Nrama: At one time, Doom was canonically considered the smartest person in the Marvel Universe, even over Reed Richards. He's also been called the second greatest sorcerer, behind Steven Strange. While those rankings and perceptions have shifted over the years, what is Doom the best and biggest example of in the Marvel Universe?
Cantwell: Doom is indelible. I feel like his defining trait in the Marvel Universe at this point is his immutability. How many suits of armor has Iron Man had? Spider-Man costumes? The X-Men are changing their clothes and missions statement every five seconds. The Fantastic Four always has guest stars or replacement members or now, kids.
I know Victor recently became Infamous Iron Man but if you think about it he was just making Iron Man Doom. He basically looked like Doom and did a few things that were barely like Iron Man. When Dr. Octopus became Spider-Man he really went for it.
Captain America is indelible as well, but so often he's either being Captain America or not being him. Cap is more of a symbol that is lasting. Sam Wilson and Bucky Barnes and John Walker can be Captain America. Doom is Doom is Doom is Doom.
World without end, Amen.
Nrama: As someone who's worked in TV and film as well as comics, what do you think it'll take to get Doom right in live action?
Cantwell: Lee Pace.
Nrama: Whom you know well from Halt and Catch Fire... interesting.
The question from there is, what are your thoughts about how Doom could enter the MCU, and the role he could play for Marvel Studios?
Cantwell: I don't know if he can step in and be the big bad like Thanos. I'm not saying he's not capable of that level of villainy, I just think the character is much more complex and deserves more than the simplistic role of antagonist.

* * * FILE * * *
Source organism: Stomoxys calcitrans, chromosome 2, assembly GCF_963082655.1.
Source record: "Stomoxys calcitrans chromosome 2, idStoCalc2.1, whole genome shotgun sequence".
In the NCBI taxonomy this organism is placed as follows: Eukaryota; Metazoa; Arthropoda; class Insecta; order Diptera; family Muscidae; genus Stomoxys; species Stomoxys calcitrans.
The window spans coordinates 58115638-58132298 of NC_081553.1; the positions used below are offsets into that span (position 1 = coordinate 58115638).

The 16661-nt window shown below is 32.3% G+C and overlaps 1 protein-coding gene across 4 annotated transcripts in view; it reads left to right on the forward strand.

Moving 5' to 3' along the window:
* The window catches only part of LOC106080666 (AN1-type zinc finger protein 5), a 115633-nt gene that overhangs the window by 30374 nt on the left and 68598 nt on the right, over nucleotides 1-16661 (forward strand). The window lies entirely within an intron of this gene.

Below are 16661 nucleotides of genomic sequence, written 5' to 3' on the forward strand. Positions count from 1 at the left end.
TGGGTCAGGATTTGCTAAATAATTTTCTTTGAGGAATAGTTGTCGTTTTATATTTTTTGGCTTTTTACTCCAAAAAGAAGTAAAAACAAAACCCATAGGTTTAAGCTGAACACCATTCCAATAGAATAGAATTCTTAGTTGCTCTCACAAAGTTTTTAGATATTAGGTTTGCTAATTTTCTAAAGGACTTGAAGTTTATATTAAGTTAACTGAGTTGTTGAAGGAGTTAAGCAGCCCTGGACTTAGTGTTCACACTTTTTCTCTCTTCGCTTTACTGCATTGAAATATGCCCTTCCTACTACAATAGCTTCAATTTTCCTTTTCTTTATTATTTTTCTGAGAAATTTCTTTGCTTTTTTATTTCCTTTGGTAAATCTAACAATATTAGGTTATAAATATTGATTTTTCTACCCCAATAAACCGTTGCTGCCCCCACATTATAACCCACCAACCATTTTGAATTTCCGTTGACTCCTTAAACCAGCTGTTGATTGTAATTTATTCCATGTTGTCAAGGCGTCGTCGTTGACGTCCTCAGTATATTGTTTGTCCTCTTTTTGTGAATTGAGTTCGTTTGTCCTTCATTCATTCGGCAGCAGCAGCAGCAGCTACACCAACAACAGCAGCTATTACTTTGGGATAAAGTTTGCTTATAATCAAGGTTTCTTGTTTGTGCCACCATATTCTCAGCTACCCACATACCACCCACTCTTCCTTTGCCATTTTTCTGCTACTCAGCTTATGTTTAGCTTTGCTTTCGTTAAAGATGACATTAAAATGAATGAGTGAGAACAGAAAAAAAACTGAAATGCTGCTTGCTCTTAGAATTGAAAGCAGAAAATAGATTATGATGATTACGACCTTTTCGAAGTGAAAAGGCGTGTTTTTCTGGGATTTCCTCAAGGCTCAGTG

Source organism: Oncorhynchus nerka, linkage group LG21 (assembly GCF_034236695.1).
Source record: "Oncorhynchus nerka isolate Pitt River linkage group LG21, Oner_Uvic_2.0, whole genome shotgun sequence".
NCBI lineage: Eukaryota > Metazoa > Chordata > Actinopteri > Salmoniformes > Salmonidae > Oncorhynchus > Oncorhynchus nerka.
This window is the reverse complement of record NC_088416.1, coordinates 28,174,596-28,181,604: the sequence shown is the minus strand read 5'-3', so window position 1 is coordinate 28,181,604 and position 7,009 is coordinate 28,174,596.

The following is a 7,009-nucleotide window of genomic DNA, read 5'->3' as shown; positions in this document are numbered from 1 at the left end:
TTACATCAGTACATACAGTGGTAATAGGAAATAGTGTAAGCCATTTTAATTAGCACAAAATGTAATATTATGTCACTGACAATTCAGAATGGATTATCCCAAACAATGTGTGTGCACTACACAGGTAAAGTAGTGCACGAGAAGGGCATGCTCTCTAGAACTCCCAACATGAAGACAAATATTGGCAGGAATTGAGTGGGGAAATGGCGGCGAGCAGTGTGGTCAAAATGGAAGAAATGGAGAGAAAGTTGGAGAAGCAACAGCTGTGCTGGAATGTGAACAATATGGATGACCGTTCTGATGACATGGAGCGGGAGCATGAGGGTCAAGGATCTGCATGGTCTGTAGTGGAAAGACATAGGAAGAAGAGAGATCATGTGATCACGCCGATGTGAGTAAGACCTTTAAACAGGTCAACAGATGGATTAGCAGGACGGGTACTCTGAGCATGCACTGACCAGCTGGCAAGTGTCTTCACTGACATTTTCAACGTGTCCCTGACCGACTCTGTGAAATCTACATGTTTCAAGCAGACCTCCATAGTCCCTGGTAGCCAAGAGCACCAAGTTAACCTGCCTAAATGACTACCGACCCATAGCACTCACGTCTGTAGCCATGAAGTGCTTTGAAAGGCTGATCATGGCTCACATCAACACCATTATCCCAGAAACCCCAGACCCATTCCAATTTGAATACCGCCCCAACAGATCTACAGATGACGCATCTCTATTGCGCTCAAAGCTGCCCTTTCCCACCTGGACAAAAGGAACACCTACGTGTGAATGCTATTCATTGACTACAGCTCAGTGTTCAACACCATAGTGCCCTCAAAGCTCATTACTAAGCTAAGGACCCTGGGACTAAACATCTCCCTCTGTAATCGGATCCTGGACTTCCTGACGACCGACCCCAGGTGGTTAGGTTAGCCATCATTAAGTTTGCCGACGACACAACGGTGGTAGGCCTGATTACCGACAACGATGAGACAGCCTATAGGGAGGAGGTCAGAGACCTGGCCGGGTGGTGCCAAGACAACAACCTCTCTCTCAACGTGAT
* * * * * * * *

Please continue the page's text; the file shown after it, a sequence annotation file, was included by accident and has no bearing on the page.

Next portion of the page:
You could do a Beyonder storyline though. I actually think a good comparison is the MCU Loki. Make Doom the big bad of one movie, then have him showing up later and causing havoc, and then towards the end he fights alongside heroes. It would be tonally completely different than Loki but the structure is interesting.
Nrama: Given what you've written with Doom so far, and what you've got coming up, what aspects of his character are you hoping to dig into moving forward?
Cantwell: Well, unfortunately, there are only two issues of the book left—9 and 10, and I wrote those a long time ago, especially because of the pandemic.
Doctor Doom #9 is entirely a Reed / Victor dance, and an interpretation of Victor's pathology when it comes to Reed. It's the only issue in the book where I truly deal with the two of them and I'm really happy with how it turned out. I think 10 seals up our story really nicely and shows us that at the end of the day, despite all his complexities and intentions, this man is a villain.
I would've loved to have done a second arc. No shit my idea for a second arc was: Doom has a stroke in the first issue, and becomes somewhat incapacitated for a while, leaving his rule vulnerable again.
But, and I kid you not, as Doom reflects on his own mortality, he was going to hire / kidnap the greatest living Latverian music composer and force her to write an opera that was to be the history of Latveria's (and thusly his) glory. But as it gets written Doom begins to reflect on (actual) things he did in his past that weren't so great. So at times he rewrites them to make himself look better and at others he lays it all bare and raw.
It was going to be written entirely from the perspective of the composer. The structure of it came from the film Amadeus, where Salieri is desperately trying to keep up with a dying Mozart as he writes the Requiem.
Nrama: How would you explain Doctor Doom and his enduring appeal to someone who's not versed in comic book lore?
Cantwell: Doom isn't just his villain name… It's his real name!!!!!!
Doctor Doom is one of (spoilers: the best) best Fantastic Four villains of all time.